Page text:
To Constitute a Nation: A Cultural History of Australia's Constitution

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Cambridge University Press, Jun 13, 1999 - History - 272 pages
This imaginative and resonant book looks at the constitution as a cultural artifact. Irving looks beyond the well-known events, places and figures to locate federation and the constitution in the context of broader social, political and cultural changes. Despite its paradoxical construction, there is something uniquely Australian about the constitution, and it marked a utopian moment as the old century gave way to the new. Irving analyzes the background and outcomes of the recent Constitutional Convention and considers its significance for Australia's future. A new chapter covers the development of the constitution in the twentieth century.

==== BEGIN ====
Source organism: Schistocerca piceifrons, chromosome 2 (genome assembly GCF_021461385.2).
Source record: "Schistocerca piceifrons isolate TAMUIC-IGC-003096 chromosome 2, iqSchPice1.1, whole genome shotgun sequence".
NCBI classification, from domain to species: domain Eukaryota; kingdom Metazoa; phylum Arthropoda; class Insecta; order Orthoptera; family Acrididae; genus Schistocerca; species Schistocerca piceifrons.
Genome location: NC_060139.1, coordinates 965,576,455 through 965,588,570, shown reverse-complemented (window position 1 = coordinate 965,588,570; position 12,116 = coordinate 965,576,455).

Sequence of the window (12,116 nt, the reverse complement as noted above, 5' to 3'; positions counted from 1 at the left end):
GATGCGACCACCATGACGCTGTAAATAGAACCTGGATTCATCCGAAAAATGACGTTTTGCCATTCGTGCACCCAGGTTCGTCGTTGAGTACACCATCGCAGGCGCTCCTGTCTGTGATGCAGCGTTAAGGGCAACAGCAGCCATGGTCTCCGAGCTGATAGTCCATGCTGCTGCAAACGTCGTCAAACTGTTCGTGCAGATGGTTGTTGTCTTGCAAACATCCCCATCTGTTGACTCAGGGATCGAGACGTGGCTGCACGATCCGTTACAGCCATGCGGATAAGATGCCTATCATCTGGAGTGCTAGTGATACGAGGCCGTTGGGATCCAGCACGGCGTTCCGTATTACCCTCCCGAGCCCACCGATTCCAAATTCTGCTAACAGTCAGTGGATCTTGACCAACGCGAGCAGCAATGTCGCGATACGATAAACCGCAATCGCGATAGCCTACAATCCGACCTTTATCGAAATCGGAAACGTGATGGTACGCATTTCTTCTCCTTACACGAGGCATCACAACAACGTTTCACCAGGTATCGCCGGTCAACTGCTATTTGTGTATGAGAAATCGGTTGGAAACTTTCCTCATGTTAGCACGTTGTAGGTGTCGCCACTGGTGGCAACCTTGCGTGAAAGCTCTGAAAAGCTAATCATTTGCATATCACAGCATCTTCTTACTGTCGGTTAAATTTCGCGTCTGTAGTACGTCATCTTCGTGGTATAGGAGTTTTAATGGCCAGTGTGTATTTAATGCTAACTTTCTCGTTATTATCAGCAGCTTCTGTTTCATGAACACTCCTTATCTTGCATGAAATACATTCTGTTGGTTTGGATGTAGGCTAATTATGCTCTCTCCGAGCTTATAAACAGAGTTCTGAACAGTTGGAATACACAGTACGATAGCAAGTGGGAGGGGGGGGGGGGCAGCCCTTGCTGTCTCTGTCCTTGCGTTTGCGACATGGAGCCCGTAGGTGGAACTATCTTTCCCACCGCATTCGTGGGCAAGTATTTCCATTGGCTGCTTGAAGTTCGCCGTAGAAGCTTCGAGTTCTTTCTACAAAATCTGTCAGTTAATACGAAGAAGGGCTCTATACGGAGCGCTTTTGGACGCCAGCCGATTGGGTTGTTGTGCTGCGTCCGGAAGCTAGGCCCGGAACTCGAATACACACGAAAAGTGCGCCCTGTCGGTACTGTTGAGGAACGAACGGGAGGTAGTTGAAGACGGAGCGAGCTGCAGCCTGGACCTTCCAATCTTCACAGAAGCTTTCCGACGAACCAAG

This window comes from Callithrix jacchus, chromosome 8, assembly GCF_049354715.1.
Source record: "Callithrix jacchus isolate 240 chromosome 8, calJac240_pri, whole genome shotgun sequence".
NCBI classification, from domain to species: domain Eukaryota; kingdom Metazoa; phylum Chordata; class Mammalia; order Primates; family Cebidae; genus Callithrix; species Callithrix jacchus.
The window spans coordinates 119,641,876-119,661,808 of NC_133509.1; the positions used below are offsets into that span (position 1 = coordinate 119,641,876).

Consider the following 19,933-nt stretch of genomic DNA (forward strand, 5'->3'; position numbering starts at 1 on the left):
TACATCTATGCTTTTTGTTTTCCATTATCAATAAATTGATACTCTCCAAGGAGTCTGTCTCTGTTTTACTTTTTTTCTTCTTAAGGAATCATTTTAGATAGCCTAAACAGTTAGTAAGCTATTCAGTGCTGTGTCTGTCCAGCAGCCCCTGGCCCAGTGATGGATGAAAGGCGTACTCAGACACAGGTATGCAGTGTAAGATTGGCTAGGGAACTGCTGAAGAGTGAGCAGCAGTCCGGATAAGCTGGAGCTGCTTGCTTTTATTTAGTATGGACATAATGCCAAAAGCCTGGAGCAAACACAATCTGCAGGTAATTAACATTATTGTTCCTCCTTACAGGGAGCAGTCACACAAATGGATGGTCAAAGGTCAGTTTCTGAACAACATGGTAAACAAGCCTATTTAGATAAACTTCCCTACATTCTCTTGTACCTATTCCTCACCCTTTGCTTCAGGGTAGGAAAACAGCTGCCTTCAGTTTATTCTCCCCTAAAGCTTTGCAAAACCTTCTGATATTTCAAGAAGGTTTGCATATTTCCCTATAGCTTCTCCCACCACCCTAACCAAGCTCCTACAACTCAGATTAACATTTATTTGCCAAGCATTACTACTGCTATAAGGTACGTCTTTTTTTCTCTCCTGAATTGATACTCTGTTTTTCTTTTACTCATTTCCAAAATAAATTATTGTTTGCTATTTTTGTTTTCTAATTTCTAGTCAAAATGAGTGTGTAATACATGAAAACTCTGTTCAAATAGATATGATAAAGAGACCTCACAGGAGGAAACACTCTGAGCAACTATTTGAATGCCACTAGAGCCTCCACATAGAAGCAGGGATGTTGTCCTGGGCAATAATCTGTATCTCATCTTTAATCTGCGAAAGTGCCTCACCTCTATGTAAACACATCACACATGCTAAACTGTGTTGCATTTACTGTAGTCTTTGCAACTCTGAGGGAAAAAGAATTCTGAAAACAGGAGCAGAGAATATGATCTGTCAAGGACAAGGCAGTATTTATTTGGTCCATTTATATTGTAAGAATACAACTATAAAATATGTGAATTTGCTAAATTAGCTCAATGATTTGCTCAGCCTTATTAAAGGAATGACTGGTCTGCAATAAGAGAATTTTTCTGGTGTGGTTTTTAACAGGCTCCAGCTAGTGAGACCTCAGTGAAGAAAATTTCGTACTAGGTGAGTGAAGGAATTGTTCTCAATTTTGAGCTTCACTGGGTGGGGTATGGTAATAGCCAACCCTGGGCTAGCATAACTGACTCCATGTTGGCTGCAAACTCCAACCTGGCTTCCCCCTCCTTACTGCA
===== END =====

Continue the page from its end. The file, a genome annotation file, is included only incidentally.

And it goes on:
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Contents

Colonial Nuptials
6
The Imaginary Nation
25
Imagined Constitutions
46
Models For a Nation
62
Things Properly Federal
79
White Australians
100
Australian Natives
119
The People
134
Half the Nation
171
The Federal Compact
196
Conclusion
212
Epilogue
216
Key Sections of the Constitution
220
Notes
224
Select Bibliography
244
Index
253

Citizens
156

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